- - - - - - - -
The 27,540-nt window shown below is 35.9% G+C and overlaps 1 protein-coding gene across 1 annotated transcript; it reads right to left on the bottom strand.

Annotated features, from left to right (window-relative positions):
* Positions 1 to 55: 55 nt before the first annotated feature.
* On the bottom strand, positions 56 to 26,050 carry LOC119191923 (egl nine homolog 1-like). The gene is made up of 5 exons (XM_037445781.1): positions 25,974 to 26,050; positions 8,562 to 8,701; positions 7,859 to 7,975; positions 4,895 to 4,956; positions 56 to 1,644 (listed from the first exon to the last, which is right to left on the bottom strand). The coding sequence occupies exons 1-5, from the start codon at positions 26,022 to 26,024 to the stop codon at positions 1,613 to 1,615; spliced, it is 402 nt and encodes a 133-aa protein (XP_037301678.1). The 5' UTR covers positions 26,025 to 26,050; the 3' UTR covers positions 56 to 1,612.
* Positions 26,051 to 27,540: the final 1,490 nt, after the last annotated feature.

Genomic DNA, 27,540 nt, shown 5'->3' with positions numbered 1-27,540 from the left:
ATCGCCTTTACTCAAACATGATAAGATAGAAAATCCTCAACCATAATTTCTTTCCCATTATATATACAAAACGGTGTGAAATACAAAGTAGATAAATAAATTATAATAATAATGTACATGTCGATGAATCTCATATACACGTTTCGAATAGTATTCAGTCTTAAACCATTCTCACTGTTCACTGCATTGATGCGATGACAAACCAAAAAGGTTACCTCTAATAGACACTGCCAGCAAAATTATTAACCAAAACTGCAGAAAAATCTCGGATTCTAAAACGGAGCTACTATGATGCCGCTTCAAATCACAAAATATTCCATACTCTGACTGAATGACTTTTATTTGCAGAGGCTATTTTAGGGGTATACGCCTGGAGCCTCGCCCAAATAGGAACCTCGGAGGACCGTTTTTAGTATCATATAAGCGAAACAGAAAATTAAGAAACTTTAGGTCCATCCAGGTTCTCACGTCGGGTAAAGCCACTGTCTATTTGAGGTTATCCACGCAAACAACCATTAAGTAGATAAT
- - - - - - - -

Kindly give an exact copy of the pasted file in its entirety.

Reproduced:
The 27,540-nt window shown below is 35.9% G+C and overlaps 1 protein-coding gene across 1 annotated transcript; it reads right to left on the bottom strand.

Annotated features, from left to right (window-relative positions):
* Positions 1 to 55: 55 nt before the first annotated feature.
* On the bottom strand, positions 56 to 26,050 carry LOC119191923 (egl nine homolog 1-like). The gene is made up of 5 exons (XM_037445781.1): positions 25,974 to 26,050; positions 8,562 to 8,701; positions 7,859 to 7,975; positions 4,895 to 4,956; positions 56 to 1,644 (listed from the first exon to the last, which is right to left on the bottom strand). The coding sequence occupies exons 1-5, from the start codon at positions 26,022 to 26,024 to the stop codon at positions 1,613 to 1,615; spliced, it is 402 nt and encodes a 133-aa protein (XP_037301678.1). The 5' UTR covers positions 26,025 to 26,050; the 3' UTR covers positions 56 to 1,612.
* Positions 26,051 to 27,540: the final 1,490 nt, after the last annotated feature.

Genomic DNA, 27,540 nt, shown 5'->3' with positions numbered 1-27,540 from the left:
ATCGCCTTTACTCAAACATGATAAGATAGAAAATCCTCAACCATAATTTCTTTCCCATTATATATACAAAACGGTGTGAAATACAAAGTAGATAAATAAATTATAATAATAATGTACATGTCGATGAATCTCATATACACGTTTCGAATAGTATTCAGTCTTAAACCATTCTCACTGTTCACTGCATTGATGCGATGACAAACCAAAAAGGTTACCTCTAATAGACACTGCCAGCAAAATTATTAACCAAAACTGCAGAAAAATCTCGGATTCTAAAACGGAGCTACTATGATGCCGCTTCAAATCACAAAATATTCCATACTCTGACTGAATGACTTTTATTTGCAGAGGCTATTTTAGGGGTATACGCCTGGAGCCTCGCCCAAATAGGAACCTCGGAGGACCGTTTTTAGTATCATATAAGCGAAACAGAAAATTAAGAAACTTTAGGTCCATCCAGGTTCTCACGTCGGGTAAAGCCACTGTCTATTTGAGGTTATCCACGCAAACAACCATTAAGTAGATAAT